Though conventional wisdom dictates otherwise, some recreational drugs have psycho-therapeutic benefits. A recent study found that mushrooms containing psilocybin, otherwise known as “magic mushrooms,” had benefits, such as improving the everyday mental state of test subjects after use.
Scientists leery about mushrooms in uncontrolled dosages
A recent study by the Johns Hopkins University Medical School found that psilocybin mushrooms, often called “magic mushrooms,” have a psycho-therapeutic benefits, according to Time. The study was to determine what, if any, benefits to the mental well-being of patients could be observed from use of psilocybin mushrooms. In the study, volunteers were administered a controlled dose of psilocybin. High doses of psilocybin, a hallucinogenic compound, can produce states of psychological distress, commonly called a “bad trip.” A third of the study subjects reported having such an experience at high doses, according to WebMD. Two-thirds of the subjects reported a “mystical experience,” according to MSNBC. A year after the study, 83 percent of subjects reported improved well-being and satisfaction with their lives and about 90 percent reported better relationships with friends and family. Close friends, family and colleagues of subjects also reported subjects seemed happier than they had been before.
Rigorous controls on dosages
Conditions and dosages in the study were tightly controlled. Participants were randomly assigned doses of 5, 10, 20 or 30 milligrams of psilocybin per 154 pounds of body weight. Subjects were also given a placebo. The intent was to study the effects of a gradually increasing and decreasing dosing schedule. It was found there was a “sweet spot” where negative hallucinogenic experiences were minimal and a positive hallucinogenic or “mystical” experiences were common. Six of the 18 participants reported a “bad trip,” including paranoia, distress and a sense of imminent danger on the highest dose, but only one had a negative experience on the 20 milligram dose. About 75 percent of subjects reported positive “spiritual” or “mystical” experience on the two highest doses. Patients were accompanied at all times by monitors with experience dealing with hallucinogenic experiences.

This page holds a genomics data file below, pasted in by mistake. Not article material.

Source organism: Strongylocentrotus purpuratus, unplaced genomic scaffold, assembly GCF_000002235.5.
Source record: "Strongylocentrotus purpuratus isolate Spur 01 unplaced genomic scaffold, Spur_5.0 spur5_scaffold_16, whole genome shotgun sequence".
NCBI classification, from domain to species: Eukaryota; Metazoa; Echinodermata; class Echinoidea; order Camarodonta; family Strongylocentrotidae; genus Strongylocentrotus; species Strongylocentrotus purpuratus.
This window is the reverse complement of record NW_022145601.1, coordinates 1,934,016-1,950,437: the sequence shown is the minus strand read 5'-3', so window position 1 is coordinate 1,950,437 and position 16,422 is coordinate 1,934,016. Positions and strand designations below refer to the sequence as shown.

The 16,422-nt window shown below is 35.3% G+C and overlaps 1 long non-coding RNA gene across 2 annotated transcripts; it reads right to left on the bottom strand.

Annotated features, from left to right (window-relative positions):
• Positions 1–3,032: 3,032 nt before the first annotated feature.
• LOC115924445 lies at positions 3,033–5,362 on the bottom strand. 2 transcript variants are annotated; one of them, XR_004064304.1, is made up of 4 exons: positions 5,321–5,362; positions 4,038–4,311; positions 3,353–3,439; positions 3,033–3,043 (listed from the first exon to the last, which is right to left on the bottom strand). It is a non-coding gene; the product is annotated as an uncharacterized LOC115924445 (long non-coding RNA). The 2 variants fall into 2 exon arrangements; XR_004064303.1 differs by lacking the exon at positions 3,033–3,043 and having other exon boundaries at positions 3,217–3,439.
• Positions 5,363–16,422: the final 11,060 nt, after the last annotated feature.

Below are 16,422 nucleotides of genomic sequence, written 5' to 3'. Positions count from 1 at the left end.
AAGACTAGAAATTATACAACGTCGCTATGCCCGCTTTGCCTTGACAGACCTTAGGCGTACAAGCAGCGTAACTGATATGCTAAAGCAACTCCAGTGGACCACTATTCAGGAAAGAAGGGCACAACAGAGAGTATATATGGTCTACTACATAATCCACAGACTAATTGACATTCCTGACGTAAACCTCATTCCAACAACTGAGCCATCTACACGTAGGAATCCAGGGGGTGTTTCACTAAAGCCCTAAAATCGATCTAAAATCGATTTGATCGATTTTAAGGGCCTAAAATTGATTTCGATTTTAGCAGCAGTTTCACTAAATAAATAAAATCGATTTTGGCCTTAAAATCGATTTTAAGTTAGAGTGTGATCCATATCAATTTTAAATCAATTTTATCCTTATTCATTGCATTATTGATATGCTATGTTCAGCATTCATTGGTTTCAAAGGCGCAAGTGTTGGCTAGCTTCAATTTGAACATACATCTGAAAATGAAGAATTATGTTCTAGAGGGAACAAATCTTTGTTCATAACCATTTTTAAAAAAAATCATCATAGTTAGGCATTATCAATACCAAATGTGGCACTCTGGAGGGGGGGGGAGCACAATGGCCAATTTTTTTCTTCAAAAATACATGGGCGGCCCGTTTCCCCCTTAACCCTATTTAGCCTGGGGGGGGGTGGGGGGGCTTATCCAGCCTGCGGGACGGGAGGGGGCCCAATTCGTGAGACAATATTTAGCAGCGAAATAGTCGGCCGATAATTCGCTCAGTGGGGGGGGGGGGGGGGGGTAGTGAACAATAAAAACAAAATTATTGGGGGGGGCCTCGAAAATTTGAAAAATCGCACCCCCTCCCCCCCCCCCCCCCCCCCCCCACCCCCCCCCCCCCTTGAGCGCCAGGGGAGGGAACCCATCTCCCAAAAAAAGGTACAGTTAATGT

Drug or medicine
Psilocybin was also, according to the journal “Neurology,” found to be effective at treating cluster headaches, as was LSD. Cluster headaches are an extremely painful form of headache, considered more painful than migraines. Most modern recreational drugs have been used in medicine in the past. Heroin and cocaine were both made by pharmaceutical companies at one time, and most of the strongest prescription painkillers are all derived from opium, just like heroin. When Albert Hoffman developed LSD, he was working for Sandoz, a pharmaceutical company now called Novartis. According to Wikipedia, it used to go under the brand name Delysid. There is currently a raging debate over medical use of marijuana, which has been shown to be useful in treating nausea and gastrointestinal issues in cancer patients.
Wikipedia on LSD: http://en.wikipedia.org/wiki/Lysergic_acid_diethylamide
Neurology (only summary; full article requires subscription to medical journal): http://www.neurology.org/content/66/12/1920
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